October 1997
Volume 38, Issue 11
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Articles  |   October 1997
Modulation by neurogenic acetylcholine of nitroxidergic nerve function in porcine ciliary arteries.
Author Affiliations
  • M Toda
    Department of Pharmacology, Shiga University of Medical Sciences, Ohtsu, Japan.
  • T Okamura
    Department of Pharmacology, Shiga University of Medical Sciences, Ohtsu, Japan.
  • I Azuma
    Department of Pharmacology, Shiga University of Medical Sciences, Ohtsu, Japan.
  • N Toda
    Department of Pharmacology, Shiga University of Medical Sciences, Ohtsu, Japan.
Investigative Ophthalmology & Visual Science October 1997, Vol.38, 2261-2269. doi:
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    • Get Citation

      M Toda, T Okamura, I Azuma, N Toda; Modulation by neurogenic acetylcholine of nitroxidergic nerve function in porcine ciliary arteries.. Invest. Ophthalmol. Vis. Sci. 1997;38(11):2261-2269.

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      © ARVO (1962-2015); The Authors (2016-present)

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Abstract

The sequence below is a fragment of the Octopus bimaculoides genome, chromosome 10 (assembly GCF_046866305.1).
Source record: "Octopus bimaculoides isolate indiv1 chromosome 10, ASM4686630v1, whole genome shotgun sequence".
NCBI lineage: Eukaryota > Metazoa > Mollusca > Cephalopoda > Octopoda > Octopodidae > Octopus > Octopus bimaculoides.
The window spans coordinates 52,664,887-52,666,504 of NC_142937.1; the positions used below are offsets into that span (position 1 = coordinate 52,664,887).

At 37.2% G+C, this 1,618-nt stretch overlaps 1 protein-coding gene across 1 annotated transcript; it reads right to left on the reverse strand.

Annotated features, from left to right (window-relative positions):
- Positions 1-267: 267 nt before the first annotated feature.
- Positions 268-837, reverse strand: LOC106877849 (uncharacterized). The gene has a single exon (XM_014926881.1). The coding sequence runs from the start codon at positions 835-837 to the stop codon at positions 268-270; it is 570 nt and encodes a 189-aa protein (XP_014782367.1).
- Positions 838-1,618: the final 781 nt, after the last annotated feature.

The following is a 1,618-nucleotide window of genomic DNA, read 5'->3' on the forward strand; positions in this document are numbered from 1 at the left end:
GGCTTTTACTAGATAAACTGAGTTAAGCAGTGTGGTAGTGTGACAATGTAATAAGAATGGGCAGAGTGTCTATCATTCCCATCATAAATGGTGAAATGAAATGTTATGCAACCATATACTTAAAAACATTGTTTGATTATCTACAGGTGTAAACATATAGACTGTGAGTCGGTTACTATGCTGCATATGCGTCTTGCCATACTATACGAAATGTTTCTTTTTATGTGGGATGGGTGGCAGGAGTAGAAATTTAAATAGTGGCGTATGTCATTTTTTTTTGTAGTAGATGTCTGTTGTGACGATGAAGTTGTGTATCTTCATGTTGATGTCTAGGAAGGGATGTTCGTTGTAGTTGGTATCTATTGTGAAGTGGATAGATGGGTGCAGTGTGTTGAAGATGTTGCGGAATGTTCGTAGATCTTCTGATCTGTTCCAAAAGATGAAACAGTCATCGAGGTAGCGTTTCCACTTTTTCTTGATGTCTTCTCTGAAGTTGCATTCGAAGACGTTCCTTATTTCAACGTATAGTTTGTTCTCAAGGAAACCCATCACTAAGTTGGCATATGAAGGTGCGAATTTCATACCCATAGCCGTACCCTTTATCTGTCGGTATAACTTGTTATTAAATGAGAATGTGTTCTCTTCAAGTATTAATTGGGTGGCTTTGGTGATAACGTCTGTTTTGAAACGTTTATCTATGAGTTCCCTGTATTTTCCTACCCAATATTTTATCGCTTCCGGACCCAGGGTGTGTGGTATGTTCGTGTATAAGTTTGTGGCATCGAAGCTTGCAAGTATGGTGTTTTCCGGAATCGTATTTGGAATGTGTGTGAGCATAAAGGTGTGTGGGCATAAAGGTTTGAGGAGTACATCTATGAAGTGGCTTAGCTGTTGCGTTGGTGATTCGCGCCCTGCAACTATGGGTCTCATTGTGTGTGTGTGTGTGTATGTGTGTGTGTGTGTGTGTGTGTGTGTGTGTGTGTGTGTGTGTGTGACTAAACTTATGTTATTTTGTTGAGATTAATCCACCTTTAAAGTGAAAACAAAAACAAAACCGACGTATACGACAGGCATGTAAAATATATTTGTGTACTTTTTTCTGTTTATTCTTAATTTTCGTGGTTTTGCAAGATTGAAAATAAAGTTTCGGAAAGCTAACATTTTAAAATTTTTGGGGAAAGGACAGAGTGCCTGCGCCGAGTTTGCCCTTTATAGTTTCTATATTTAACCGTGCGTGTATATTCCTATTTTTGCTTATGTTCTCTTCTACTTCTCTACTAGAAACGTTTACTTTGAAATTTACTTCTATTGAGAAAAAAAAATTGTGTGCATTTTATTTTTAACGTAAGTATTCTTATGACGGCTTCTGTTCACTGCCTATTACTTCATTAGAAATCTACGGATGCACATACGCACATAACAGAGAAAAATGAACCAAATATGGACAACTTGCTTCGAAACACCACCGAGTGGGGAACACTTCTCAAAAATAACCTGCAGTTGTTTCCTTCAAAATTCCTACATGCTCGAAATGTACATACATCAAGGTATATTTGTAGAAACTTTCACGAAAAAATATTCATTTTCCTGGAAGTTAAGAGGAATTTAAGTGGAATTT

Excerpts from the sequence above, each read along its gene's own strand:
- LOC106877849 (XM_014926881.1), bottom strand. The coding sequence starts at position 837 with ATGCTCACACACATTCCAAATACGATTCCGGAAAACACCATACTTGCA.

PURPOSE: To determine whether nitroxidergic, cholinergic, and vasoactive intestinal polypeptide (VIP)-mediated nerves participate in the regulation of porcine ciliary arterial tone and to analyze the mechanisms underlying the neuronal interaction. METHODS: Changes in isometric tension were recorded in helical strips of the arteries, which were stimulated by transmurally applied electrical pulses or nicotine. The presence of perivascular nerve fibers containing reduced nicotinamide adenine dinucleotide phosphate (NADPH) diaphorase, acetylcholinesterase, and VIP immunoreactivity were determined histologically. RESULTS: Transmural electrical stimulation (2, 5, and 20 Hz) and nicotine produced a relaxation of the arterial strips denuded of the endothelium and contracted with prostaglandin F2alpha. The response was not influenced by timolol but was abolished by oxyhemoglobin and methylene blue. N(G)-nitro-L-arginine, a nitric oxide (NO) synthase inhibitor, abolished the neurogenic relaxation, and L-arginine restored the response. Physostigmine inhibited, but atropine potentiated, the neurogenic response. The relaxation was attenuated by acetylcholine but was not influenced by VIP. There were nerve fibers and bundles containing NADPH diaphorase, acetylcholinesterase, and VIP immunoreactivity in the adventitia of ciliary arteries. CONCLUSIONS: Porcine ciliary arteries are innervated by NO synthase-containing nerves that liberate NO, possibly as a neurotransmitter on excitation to produce muscular relaxation. Nitroxidergic nerve function is inhibited by acetylcholine released from cholinergic nerve, possibly because of impaired production or release of NO. VIP does not seem to function as a neurotransmitter or a modulator.

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